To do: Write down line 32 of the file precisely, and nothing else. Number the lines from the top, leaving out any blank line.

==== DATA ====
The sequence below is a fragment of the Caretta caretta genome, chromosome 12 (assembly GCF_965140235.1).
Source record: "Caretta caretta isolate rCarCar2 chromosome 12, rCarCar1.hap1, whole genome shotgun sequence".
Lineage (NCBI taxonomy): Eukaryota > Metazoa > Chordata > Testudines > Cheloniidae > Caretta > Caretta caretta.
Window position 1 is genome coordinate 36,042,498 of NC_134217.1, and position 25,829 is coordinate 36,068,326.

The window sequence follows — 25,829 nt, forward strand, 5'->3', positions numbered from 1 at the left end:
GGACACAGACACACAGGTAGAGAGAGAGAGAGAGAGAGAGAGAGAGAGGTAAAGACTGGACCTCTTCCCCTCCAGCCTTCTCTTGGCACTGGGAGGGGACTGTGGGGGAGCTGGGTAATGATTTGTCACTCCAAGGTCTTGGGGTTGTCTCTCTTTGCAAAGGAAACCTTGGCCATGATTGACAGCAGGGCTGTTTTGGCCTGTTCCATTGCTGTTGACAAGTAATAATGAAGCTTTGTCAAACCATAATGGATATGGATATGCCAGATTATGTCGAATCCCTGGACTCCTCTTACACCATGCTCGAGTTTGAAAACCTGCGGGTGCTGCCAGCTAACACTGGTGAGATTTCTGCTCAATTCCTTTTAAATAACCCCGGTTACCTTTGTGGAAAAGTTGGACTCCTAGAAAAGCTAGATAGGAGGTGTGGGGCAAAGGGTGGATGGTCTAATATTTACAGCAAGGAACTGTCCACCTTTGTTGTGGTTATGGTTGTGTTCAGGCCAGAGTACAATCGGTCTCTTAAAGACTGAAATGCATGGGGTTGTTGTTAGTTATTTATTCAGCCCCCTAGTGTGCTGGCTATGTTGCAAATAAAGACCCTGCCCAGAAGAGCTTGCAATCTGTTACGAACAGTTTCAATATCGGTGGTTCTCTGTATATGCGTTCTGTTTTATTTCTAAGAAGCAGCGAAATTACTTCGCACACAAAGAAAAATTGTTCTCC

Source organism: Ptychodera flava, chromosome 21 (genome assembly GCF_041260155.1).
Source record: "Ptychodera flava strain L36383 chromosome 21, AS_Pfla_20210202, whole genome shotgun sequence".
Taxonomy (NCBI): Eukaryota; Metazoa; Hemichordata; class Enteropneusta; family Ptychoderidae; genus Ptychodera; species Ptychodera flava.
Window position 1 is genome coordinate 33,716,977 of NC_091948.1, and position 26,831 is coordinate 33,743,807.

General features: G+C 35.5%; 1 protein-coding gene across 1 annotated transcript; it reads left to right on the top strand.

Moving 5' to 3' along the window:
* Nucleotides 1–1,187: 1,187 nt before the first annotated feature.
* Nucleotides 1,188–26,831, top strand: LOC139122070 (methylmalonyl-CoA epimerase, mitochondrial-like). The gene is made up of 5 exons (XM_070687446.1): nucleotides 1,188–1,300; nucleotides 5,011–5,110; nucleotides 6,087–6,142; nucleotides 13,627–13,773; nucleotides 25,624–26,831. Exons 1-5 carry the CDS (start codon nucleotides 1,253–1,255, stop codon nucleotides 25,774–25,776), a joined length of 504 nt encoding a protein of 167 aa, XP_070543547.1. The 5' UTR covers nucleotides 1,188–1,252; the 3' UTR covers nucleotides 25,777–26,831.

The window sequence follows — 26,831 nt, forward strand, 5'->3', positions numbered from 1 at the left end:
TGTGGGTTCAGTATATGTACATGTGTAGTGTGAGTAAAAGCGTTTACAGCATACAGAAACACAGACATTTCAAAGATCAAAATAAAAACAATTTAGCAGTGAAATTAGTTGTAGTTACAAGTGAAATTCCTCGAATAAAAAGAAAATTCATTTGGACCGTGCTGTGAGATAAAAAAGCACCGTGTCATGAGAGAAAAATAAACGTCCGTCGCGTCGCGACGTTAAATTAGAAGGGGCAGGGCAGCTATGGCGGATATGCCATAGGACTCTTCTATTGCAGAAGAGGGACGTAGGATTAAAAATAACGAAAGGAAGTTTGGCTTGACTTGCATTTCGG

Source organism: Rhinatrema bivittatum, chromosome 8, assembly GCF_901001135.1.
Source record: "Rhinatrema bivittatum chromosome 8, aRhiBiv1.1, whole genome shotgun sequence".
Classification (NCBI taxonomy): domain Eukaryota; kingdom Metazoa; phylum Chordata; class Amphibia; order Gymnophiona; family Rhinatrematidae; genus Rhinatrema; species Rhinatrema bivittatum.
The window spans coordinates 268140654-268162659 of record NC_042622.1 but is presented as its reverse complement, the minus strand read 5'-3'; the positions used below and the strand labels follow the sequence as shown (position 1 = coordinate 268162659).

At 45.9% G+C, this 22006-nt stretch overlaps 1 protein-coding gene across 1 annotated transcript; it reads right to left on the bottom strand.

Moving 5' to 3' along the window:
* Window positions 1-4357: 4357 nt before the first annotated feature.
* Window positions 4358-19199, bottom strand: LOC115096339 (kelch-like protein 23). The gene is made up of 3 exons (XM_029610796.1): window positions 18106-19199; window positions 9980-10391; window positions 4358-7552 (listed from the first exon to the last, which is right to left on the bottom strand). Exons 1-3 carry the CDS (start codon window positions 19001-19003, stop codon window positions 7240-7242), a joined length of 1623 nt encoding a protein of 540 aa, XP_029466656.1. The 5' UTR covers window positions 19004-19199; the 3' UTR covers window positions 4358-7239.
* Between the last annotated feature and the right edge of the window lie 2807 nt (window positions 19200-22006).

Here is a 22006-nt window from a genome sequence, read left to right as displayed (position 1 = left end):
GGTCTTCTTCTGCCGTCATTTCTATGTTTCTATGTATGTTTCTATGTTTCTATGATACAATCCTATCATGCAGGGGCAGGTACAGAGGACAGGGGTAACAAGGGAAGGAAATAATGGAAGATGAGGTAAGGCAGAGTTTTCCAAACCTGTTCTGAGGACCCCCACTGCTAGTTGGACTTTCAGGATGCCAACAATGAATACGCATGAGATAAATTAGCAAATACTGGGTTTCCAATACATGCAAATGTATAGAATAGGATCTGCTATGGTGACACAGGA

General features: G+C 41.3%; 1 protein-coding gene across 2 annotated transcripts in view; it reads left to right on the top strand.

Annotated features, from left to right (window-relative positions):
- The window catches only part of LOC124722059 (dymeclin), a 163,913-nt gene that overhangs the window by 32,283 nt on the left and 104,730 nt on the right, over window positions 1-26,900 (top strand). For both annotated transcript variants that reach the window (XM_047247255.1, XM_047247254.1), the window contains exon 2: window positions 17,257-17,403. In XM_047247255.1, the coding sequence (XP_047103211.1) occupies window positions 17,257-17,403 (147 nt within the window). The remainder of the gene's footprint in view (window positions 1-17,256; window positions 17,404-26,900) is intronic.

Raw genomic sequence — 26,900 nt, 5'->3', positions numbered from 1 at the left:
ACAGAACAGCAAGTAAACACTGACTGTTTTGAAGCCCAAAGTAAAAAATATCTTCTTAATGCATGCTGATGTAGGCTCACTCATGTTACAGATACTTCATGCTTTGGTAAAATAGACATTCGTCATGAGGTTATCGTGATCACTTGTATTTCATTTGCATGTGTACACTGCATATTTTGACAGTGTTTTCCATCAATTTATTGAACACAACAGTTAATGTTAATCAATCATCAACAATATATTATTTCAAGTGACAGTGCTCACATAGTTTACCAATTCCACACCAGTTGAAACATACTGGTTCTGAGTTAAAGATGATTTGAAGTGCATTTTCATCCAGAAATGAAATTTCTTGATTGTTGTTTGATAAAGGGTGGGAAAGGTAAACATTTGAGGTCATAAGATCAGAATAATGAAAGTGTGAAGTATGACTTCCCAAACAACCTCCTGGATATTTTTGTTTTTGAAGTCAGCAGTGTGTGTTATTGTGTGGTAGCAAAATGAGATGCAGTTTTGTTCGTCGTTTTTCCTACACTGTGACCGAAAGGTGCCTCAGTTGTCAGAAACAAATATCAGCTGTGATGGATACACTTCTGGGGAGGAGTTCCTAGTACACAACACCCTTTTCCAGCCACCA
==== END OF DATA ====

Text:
ACAGAACAGCAAGTAAACACTGACTGTTTTGAAGCCCAAAGTAAAAAATATCTTCTTAATGCATGCTGATGTAGGCTCACTCATGTTACAGATACTTCATGCTTTGGTAAAATAGACATTCGTCATGAGGTTATCGTGATCACTTGTATTTCATTTGCATGTGTACACTGCATATTTTGACAGTGTTTTCCATCAATTTATTGAACACAACAGTTAATGTTAATCAATCATCAACAATATATTATTTCAAGTGACAGTGCTCACATAGTTTACCAATTCCACACCAGTTGAAACATACTGGTTCTGAGTTAAAGATGATTTGAAGTGCATTTTCATCCAGAAATGAAATTTCTTGATTGTTGTTTGATAAAGGGTGGGAAAGGTAAACATTTGAGGTCATAAGATCAGAATAATGAAAGTGTGAAGTATGACTTCCCAAACAACCTCCTGGATATTTTTGTTTTTGAAGTCAGCAGTGTGTGTTATTGTGTGGTAGCAAAATGAGATGCAGTTTTGTTCGTCGTTTTTCCTACACTGTGACCGAAAGGTGCCTCAGTTGTCAGAAACAAATATCAGCTGTGATGGATACACTTCTGGGGAGGAGTTCCTAGTACACAACACCCTTTTCCAGCCACCA